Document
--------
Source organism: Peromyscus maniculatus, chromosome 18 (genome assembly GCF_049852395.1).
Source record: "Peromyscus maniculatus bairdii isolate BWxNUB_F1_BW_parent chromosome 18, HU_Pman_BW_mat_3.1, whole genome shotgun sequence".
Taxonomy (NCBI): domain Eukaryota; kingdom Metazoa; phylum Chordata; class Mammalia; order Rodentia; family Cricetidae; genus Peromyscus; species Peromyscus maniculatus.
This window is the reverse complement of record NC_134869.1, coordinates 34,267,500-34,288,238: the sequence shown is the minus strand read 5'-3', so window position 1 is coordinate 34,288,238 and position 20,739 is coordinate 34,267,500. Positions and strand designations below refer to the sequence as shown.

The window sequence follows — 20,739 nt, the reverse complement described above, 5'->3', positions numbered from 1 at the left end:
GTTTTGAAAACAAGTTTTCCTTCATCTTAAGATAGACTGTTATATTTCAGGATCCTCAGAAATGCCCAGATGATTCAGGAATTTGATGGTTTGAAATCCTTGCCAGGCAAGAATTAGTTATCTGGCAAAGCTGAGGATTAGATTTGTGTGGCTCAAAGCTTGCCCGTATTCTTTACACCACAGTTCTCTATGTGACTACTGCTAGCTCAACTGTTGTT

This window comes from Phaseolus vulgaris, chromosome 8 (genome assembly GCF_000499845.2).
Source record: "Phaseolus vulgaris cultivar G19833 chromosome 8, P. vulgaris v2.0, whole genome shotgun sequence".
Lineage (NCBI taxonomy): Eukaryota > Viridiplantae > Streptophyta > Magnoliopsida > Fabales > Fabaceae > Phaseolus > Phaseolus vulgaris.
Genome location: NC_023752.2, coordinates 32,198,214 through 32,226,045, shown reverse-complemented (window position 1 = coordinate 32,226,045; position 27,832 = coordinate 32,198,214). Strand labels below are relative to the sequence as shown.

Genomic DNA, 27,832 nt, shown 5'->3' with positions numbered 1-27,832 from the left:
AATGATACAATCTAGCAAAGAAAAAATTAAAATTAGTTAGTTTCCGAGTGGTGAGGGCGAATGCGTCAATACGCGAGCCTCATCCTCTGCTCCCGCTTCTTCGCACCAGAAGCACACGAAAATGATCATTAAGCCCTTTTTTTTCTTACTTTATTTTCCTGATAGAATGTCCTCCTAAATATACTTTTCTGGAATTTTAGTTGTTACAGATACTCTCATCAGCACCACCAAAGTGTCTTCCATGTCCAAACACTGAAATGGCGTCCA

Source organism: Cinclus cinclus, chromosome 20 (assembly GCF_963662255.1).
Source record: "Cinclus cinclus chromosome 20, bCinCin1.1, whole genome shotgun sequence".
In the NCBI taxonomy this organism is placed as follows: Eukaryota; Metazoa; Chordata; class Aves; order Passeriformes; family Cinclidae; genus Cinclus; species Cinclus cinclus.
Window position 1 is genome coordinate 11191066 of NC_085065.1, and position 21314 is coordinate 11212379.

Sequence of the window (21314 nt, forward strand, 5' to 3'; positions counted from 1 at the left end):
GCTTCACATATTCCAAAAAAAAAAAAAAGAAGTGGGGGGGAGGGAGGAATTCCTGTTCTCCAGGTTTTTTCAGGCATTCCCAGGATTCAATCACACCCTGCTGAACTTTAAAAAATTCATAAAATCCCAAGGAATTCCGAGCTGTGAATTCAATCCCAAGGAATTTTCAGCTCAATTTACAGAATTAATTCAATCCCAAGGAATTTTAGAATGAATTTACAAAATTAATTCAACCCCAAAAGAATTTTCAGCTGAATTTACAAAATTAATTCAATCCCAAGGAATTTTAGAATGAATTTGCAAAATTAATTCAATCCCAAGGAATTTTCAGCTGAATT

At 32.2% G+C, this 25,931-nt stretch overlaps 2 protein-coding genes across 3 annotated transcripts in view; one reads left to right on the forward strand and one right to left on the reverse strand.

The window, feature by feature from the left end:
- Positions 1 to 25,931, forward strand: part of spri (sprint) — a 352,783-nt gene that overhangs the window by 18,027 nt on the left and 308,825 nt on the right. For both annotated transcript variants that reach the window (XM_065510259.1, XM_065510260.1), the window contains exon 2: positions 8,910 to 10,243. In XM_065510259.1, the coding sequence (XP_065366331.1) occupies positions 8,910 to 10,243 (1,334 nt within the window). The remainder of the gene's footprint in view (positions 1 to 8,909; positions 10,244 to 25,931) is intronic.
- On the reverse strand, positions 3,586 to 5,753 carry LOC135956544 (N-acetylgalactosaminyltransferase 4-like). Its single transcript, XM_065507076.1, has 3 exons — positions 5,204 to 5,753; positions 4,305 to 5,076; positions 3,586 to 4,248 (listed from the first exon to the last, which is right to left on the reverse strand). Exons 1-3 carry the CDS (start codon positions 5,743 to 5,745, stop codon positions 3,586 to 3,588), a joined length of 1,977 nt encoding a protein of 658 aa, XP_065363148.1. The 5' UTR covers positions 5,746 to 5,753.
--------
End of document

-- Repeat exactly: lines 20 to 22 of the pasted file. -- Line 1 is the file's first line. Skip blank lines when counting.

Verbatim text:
The window, feature by feature from the left end:
- Positions 1 to 25,931, forward strand: part of spri (sprint) — a 352,783-nt gene that overhangs the window by 18,027 nt on the left and 308,825 nt on the right. For both annotated transcript variants that reach the window (XM_065510259.1, XM_065510260.1), the window contains exon 2: positions 8,910 to 10,243. In XM_065510259.1, the coding sequence (XP_065366331.1) occupies positions 8,910 to 10,243 (1,334 nt within the window). The remainder of the gene's footprint in view (positions 1 to 8,909; positions 10,244 to 25,931) is intronic.
- On the reverse strand, positions 3,586 to 5,753 carry LOC135956544 (N-acetylgalactosaminyltransferase 4-like). Its single transcript, XM_065507076.1, has 3 exons — positions 5,204 to 5,753; positions 4,305 to 5,076; positions 3,586 to 4,248 (listed from the first exon to the last, which is right to left on the reverse strand). Exons 1-3 carry the CDS (start codon positions 5,743 to 5,745, stop codon positions 3,586 to 3,588), a joined length of 1,977 nt encoding a protein of 658 aa, XP_065363148.1. The 5' UTR covers positions 5,746 to 5,753.